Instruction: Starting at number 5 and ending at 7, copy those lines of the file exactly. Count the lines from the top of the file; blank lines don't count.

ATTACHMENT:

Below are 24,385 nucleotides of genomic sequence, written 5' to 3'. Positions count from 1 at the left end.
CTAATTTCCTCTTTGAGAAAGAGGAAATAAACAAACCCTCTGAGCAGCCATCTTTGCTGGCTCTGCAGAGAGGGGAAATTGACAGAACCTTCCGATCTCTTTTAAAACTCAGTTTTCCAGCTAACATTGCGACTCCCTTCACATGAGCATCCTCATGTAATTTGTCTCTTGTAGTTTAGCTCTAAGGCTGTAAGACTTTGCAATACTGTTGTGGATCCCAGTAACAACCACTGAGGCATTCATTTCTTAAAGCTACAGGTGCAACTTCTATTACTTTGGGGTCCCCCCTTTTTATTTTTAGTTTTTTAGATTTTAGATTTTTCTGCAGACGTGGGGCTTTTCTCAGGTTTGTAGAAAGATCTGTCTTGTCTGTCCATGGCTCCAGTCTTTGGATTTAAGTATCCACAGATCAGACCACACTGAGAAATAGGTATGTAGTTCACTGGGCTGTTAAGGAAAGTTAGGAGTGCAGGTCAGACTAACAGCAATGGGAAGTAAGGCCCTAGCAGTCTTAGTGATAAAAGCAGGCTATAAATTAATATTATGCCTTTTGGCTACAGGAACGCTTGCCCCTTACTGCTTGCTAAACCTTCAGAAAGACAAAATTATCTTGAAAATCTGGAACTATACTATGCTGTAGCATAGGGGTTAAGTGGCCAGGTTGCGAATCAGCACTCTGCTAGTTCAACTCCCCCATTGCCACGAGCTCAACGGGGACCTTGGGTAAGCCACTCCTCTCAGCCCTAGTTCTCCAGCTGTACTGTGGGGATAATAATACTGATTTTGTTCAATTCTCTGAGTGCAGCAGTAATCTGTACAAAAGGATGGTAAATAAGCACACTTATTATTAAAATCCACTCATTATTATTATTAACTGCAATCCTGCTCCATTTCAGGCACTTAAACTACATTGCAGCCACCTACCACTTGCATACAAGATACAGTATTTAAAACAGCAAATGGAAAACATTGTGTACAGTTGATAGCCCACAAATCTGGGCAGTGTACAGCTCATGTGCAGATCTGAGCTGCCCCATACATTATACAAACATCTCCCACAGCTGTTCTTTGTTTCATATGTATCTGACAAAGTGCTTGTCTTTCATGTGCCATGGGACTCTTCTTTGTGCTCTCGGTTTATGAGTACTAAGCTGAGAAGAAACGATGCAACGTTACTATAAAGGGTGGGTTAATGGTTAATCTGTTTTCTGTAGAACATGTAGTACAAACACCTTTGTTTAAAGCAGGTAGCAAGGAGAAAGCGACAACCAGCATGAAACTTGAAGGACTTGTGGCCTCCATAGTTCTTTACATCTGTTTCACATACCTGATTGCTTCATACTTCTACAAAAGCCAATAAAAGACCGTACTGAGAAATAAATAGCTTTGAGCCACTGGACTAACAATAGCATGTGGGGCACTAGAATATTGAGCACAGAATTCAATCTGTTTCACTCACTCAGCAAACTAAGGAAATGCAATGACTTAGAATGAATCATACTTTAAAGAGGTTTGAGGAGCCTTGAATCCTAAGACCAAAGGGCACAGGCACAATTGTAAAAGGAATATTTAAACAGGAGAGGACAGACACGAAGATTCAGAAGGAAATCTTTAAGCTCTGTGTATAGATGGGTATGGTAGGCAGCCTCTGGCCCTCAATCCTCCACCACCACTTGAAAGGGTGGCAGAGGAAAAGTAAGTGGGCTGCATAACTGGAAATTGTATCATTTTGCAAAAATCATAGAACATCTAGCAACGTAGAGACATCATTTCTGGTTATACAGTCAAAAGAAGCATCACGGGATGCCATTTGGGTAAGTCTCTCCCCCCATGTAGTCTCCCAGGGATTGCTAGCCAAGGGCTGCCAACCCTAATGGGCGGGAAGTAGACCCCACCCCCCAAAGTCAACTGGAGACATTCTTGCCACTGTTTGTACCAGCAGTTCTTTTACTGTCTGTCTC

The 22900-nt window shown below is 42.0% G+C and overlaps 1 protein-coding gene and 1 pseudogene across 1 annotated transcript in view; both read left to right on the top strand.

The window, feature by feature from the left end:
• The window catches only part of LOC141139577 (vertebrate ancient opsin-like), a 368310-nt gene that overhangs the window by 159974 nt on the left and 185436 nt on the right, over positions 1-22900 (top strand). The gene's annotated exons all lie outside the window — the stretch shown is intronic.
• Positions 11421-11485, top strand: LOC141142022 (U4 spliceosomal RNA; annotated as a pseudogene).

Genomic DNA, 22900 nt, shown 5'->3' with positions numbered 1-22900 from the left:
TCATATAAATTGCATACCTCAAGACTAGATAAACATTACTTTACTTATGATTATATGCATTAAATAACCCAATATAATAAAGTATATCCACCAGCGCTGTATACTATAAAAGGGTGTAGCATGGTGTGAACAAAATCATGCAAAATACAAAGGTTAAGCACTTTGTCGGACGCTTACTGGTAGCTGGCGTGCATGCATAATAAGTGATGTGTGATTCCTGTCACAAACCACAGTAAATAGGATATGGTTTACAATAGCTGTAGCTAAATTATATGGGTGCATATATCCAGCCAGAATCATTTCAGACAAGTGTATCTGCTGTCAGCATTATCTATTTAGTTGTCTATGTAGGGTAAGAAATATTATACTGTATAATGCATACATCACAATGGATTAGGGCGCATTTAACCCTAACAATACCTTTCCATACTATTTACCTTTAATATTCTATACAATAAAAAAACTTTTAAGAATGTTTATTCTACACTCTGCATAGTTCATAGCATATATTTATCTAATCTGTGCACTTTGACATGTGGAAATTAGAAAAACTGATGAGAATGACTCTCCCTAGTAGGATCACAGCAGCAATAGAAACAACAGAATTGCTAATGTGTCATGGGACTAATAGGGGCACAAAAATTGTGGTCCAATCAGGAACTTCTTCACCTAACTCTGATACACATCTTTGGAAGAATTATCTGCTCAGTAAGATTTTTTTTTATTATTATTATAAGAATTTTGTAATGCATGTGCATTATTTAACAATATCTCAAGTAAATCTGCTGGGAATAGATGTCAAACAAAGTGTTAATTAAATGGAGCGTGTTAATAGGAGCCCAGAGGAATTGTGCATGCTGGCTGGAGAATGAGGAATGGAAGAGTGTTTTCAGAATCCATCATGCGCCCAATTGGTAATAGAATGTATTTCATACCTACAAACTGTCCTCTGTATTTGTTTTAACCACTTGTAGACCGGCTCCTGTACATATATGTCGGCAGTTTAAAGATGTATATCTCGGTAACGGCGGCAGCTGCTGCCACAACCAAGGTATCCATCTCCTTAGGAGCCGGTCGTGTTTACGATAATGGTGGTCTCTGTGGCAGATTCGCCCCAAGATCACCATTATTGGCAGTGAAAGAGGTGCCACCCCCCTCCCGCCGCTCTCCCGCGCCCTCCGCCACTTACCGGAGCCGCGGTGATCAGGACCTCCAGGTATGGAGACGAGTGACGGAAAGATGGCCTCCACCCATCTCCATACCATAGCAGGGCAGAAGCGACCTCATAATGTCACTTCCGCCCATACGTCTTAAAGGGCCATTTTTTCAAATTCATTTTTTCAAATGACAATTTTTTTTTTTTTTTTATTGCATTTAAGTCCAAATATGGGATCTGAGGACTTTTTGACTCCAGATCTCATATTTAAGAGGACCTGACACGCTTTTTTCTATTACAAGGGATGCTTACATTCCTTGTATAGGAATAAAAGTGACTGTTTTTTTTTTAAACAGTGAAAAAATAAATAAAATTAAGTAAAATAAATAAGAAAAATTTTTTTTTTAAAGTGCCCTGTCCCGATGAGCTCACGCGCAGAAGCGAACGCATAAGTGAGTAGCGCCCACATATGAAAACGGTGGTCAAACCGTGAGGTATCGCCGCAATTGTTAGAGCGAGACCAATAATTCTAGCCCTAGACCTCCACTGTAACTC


• The window catches only part of LOC141139577 (vertebrate ancient opsin-like), a 368310-nt gene that overhangs the window by 159974 nt on the left and 185436 nt on the right, over positions 1-22900 (top strand). The gene's annotated exons all lie outside the window — the stretch shown is intronic.
• Positions 11421-11485, top strand: LOC141142022 (U4 spliceosomal RNA; annotated as a pseudogene).

Genomic DNA, 22900 nt, shown 5'->3' with positions numbered 1-22900 from the left: